Spending an unplugged long weekend in Tulum will give you just what you need to relax, refresh and rejuvenate your spirit.
NBC News recently reported that a three day weekend away is better for your mental health than a long vacation. Heeding that advice, I traveled to Tulum, a gem in the Yucatan of Mexico, for a long weekend hoping to unplug from work and the world. I went solo, brought a book, some magazines, sunscreen, bikini and flip-flops. I didn’t take my computer and planned to limit time on my phone. I was pretty successful with the disconnect, however, I did have an untimely encounter with a tree while searching for the phone in my backpack when it rang during a bicycling excursion. Needless to say, I missed the call.
My trip to Tulum fell during low season (early May – late November)—perfect timing, as crowds are not my thing. Tulum is a pleasant approximately 2-hour trip from the Cancun airport: by taxi, rental car, or on the ADO bus line, which is air conditioned, clean and comfortable, and the most affordable.
Once there, I took a taxi to Casa Violeta, a quaint, 13-room beachside boutique cabana hotel tucked away amid a lush oasis of native plants. I was greeted at the unpretentious entrance by Agustín, who kindly gave me a tour of the property and then showed me my palapa, Luna. This second-floor, A-frame, treehouse-like space was a perfect mix of simplicity and luxury. Slipping into the sumptuous Italian linen bedding, fans spinning, and hypnotic sea sounds murmuring, made rest come quickly.
Waking up was just as wonderful, with the sun leisurely rising over the sparkling Caribbean, seeping in through floor-to-ceiling windows. I kept the windows open the entire time I was in my room. The breeze and the sounds of the waves softly crashing into each other before washing up onto the white sand were essential for my “off-the-grid” weekend. Savvy travelers beware: Due to the fragile biosphere of the area, many of the hotels do not have electricity and rely on generators for power, so if you require A/C for sleeping, be sure and ask. I didn’t miss it.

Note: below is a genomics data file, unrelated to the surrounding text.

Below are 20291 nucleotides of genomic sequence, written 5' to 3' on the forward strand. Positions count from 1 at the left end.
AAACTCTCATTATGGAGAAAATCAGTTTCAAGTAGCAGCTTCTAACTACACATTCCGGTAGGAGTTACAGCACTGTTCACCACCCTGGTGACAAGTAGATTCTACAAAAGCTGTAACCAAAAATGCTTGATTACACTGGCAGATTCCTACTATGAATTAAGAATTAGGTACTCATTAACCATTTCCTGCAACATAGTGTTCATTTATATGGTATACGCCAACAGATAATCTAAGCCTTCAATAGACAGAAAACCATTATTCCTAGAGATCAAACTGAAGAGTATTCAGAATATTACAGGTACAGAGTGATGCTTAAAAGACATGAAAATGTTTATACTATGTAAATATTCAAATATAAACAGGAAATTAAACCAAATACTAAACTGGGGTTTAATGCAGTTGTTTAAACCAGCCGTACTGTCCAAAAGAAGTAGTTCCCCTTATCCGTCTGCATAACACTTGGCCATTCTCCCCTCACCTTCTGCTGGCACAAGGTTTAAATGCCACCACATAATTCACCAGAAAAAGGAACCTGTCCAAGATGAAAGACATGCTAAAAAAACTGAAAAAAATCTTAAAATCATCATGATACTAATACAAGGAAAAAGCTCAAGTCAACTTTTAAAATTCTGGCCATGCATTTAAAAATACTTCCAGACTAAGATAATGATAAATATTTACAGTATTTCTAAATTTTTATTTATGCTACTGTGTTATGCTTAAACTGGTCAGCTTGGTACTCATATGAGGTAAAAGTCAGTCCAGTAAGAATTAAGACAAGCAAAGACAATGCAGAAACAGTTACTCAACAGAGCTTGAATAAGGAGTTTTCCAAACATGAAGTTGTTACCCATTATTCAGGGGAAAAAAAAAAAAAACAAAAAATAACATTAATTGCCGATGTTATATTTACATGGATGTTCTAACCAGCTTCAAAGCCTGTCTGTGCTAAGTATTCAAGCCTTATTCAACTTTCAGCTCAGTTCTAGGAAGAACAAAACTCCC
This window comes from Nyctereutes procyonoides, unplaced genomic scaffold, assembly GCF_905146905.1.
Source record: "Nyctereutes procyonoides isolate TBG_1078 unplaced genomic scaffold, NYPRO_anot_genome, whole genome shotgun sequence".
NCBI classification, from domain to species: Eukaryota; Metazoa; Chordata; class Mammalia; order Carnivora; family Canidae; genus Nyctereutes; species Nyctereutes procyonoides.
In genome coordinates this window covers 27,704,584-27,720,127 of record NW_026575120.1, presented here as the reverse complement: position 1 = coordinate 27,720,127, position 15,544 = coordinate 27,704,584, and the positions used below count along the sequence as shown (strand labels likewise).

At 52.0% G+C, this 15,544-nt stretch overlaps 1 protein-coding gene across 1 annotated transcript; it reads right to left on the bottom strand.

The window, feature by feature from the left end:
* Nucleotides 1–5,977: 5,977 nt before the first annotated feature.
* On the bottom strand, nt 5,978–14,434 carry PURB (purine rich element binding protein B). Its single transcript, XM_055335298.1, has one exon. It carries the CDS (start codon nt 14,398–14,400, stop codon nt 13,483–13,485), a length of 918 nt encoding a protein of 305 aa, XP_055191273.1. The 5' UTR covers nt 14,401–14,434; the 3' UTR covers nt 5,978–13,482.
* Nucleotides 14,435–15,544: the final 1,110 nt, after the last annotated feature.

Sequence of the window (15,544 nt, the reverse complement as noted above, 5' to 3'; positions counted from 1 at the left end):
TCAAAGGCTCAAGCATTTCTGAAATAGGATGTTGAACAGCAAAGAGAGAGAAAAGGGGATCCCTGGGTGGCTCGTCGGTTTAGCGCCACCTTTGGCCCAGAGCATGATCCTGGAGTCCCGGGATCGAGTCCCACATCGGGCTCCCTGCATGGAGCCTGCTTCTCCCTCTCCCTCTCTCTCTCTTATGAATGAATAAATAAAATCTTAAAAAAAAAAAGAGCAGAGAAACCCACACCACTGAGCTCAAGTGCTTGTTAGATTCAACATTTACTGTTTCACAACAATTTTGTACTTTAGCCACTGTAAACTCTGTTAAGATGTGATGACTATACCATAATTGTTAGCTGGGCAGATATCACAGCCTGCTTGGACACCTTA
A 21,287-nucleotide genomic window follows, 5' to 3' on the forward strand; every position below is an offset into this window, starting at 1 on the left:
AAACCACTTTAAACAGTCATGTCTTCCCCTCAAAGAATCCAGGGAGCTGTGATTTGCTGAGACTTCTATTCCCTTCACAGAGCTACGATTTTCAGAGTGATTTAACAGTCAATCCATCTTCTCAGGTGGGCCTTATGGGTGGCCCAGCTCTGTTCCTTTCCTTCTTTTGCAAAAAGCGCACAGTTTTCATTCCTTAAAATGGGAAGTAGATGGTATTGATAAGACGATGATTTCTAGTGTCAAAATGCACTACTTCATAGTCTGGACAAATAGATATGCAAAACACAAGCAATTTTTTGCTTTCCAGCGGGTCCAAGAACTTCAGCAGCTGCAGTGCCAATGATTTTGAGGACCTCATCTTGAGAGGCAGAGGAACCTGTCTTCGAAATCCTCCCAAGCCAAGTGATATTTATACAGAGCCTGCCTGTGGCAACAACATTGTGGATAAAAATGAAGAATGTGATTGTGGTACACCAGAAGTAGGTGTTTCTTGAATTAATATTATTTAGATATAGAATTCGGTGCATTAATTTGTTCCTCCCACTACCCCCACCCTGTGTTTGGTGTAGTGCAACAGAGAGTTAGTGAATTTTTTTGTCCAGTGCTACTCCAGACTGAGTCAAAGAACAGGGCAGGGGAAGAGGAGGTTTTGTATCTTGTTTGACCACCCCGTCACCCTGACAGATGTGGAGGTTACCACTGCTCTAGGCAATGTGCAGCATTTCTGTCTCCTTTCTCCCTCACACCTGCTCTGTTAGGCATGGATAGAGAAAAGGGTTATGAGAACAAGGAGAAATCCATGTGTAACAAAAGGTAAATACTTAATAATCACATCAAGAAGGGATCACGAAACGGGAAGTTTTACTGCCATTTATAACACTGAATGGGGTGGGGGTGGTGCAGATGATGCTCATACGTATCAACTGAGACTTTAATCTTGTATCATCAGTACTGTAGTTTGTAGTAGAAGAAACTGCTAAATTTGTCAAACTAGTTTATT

Casa Violeta’s casual, full-service beachside restaurant serves homemade meals from the best local organic ingredients and sustainably caught seafood, with a friendly, attentive staff. From the relaxing massages and daily morning yoga classes on offer, I chose an Ayurvedic Yoga class in the open air studio (Yoga Shala) just steps away from my room. Adam, a traveling yogi from the U.S. I highly recommend, instructed our small class on breathing techniques, balance and stretching poses.
The personal attention from the staff at Casa Violeta was not at all intrusive and very welcome. Agustí́n was available to answer any questions and shared a local’s point of view on less touristy places to see and things to do.
Here are a few suggestions for fun excursions if you need more than just beach and chill time.
EXPLORE HISTORY AND NATURE
Besides enjoying the beautiful Caribbean (there was some sargassum or seaweed, but the hotels work very hard to keep the beach areas as clean as possible), there are several nearby freshwater swimming spots including Kaan Luum Lagoon. Popular cenotes include Gran, Dos Ojos and Casa Tortuga.
Bicycle rentals (I used the one directly across from Casa Violeta for $10/day) are everywhere – be careful for other cyclists, taxis, pedestrians and especially trees!
EAT AND DRINK
Gitano, Kitchen Table, El Pez. There are TONS of places all along the main street to enjoy a delicious meal (some require reservations, especially during high season), grab a fresh juice or coconut, snack on fresh ceviche and guacamole, or satisfy your sweet tooth with gelato.
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Cover photo courtesy Casa Violeta